Cincinnati Reds: Johnny Cueto returns to GABP


Johnny Cueto returns to Cincinnati for a bout with his successor

Johnny Cueto was more than just a starting pitcher for the Cincinnati Reds. Johnny Beisbol dominated the sport for a team that did not always provide him run support despite playing in the hitters’ dream of Great American Ball Park (GABP). But the park factors rarely bothered Cueto and he gifted the Reds with five consecutive seasons with a sub-3.00 ERA.

After signing with the Reds as an amateur free agent more than a decade ago in 2004, Cueto’s journey to Cincinnati began the following year in Rookie Ball. The 5-foot-11 undersized righty quietly became a legitimate prospect. Striking out nearly a batter per inning over his first few minor league seasons, Baseball America then listed him as 34th best prospect entering the 2008 season. He made his debut with the Reds later that season, again striking out nearly a batter per inning, but struggled with his control and command of the strike zone suffering to a 4.81 ERA, leading the league in hit batters and walking 68 in 174 innings.

Cueto was not much better in 2009 again hitting 14 batters, watching his strikeout rate plummet to less than seven per nine innings, while sporting nearly identical H/9 and BB/9 ratios with a 4.41 ERA. But strides were made in 2010 and again in 2011 when he posted a 2.31 ERA in in 24 starts.

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In 2012 Cueto established himself as a legitimate ace when he led the league in games started, lowered his walk rate to just two per nine innings, improved his strikeout rate and won 19 games with a 2.78 ERA. The Reds won 97 games, finished first in the NL Central and Cueto finished fourth in the Cy Young Award voting behind R.A. Dickey, Clayton Kershaw and Gio Gonzalez. Unfortunately in 2013, Cueto battled lat injuries limiting him to just 60 2/3 innings, but had a 2.82 ERA, five wins and his strikeout rate continued to climb.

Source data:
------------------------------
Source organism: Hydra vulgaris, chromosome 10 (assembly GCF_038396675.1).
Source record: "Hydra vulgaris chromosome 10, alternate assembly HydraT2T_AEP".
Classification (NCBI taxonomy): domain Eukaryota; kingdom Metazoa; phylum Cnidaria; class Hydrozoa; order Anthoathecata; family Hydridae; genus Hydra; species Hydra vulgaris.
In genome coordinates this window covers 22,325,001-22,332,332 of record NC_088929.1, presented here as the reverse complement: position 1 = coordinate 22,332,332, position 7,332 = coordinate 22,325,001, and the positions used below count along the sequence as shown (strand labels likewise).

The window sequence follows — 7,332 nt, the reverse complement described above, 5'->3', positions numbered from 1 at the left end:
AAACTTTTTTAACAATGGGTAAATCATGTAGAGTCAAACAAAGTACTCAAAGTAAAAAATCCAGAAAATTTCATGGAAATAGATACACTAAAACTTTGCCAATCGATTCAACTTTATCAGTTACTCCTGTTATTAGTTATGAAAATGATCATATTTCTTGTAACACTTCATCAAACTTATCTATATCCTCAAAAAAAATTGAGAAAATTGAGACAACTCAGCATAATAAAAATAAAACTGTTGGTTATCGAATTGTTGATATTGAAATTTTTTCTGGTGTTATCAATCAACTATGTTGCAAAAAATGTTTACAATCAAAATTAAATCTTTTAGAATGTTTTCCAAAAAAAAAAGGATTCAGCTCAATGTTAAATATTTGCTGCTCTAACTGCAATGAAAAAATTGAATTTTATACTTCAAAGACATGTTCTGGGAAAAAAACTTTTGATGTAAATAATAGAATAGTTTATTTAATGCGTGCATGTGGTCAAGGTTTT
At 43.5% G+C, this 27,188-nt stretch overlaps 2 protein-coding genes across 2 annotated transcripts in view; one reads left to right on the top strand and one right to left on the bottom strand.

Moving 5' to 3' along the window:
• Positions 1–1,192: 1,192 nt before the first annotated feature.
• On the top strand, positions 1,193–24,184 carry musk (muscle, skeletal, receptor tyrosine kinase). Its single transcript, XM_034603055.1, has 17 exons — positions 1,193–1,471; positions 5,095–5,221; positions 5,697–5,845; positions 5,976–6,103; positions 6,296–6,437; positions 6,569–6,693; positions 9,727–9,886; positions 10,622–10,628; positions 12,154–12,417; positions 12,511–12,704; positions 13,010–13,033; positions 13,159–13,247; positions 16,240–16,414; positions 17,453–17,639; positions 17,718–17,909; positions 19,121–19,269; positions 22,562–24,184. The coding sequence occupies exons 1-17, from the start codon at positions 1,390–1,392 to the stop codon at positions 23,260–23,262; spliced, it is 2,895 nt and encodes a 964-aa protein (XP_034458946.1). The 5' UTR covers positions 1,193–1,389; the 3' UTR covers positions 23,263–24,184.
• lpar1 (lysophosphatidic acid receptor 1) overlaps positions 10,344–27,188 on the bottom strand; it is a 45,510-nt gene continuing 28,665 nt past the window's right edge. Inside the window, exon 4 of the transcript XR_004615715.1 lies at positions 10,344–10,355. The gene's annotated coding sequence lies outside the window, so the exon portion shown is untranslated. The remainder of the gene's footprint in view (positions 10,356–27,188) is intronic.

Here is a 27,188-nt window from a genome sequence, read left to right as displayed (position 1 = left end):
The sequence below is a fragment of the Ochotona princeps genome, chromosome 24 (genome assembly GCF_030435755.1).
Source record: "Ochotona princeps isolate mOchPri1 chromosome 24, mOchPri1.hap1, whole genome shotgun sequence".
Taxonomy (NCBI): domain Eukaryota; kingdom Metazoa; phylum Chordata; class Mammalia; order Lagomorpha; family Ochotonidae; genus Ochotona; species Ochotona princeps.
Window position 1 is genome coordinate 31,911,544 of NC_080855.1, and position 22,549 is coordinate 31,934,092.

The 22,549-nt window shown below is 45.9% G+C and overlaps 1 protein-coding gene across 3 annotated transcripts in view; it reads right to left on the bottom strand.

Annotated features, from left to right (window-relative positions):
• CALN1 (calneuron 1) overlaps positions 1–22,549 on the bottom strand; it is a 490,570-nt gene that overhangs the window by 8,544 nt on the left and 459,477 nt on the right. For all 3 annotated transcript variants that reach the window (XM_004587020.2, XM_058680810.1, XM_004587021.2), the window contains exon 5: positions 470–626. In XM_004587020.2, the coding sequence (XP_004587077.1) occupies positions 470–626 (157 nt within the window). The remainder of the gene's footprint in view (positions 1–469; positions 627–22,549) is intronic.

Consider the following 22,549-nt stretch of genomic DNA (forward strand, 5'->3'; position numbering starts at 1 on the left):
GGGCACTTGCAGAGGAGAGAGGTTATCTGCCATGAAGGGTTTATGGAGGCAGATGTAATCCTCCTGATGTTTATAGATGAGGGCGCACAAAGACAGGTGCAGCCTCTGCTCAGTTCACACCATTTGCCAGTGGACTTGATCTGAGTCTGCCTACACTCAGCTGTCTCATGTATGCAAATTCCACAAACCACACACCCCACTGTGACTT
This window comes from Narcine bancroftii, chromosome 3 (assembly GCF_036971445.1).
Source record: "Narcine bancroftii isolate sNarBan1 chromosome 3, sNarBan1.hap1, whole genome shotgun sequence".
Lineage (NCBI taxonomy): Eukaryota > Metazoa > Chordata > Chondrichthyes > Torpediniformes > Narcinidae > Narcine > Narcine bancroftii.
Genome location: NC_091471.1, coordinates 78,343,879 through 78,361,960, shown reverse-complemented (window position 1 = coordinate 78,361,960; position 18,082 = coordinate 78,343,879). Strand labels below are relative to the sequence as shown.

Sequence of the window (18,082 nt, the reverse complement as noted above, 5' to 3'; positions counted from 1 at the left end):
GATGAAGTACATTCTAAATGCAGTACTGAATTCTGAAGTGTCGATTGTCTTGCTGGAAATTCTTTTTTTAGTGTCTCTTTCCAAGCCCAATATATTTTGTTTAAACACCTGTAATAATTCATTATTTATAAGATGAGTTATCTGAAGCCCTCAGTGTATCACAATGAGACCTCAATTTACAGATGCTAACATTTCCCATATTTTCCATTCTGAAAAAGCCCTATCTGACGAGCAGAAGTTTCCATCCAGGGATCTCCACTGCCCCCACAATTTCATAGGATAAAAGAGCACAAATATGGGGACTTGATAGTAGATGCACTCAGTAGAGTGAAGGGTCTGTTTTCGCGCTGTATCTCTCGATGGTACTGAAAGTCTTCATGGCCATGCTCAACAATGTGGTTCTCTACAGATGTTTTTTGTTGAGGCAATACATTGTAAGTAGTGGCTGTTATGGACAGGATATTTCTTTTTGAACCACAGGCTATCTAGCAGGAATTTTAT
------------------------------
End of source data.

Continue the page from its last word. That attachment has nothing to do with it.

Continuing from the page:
2014 was the year Cueto asserted himself as one of the premier arms in all of baseball. He again led the league in games started, was a 20-game winner, led the National League with 242 strikeouts and a Major League best 6.2 hits allowed per nine innings. He made his first — and only appearance so far — All-Star game, finished runner-up in the Cy Young voting to Kershaw and was one of three National League pitchers to receive MVP votes. But the Reds suffered to a 76-86 record and appeared primed for a rebuild in the near future.

That rebuild began last season when Cueto — in the midst of what looked to be another Cy Young Award contending season — was eventually traded out of Cincinnati to the contending Royals where he ultimately won a title and gave Reds fans mixed emotions pitching a complete game two-hitter in the World Series. His tenure with the Reds was watered down due to poor team success, but across a decade with the organization Cueto proved to be one of the most effective starting pitchers to ever grace a Reds uniform.

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He wasn’t always perfect and wasn’t always healthy, but when he took the mound, it was usually the one day that week where you expected the Reds to grab a win. Coincidentally tonight, after signing as a free agent with the San Francisco Giants, Cueto returns to GABP to face the Reds for the first time since being traded … against Brandon Finnegan — the primary piece that the Reds received from the Royals in the four-player trade last July.

Finnegan has held his own through five starts this season, but Cueto is an established ace. It’ll be fun to see who gets the best of who later this evening, and while Cueto may have been a fan-favorite we wouldn’t mind a Joey Votto dinger to welcome him back to Cincinnati!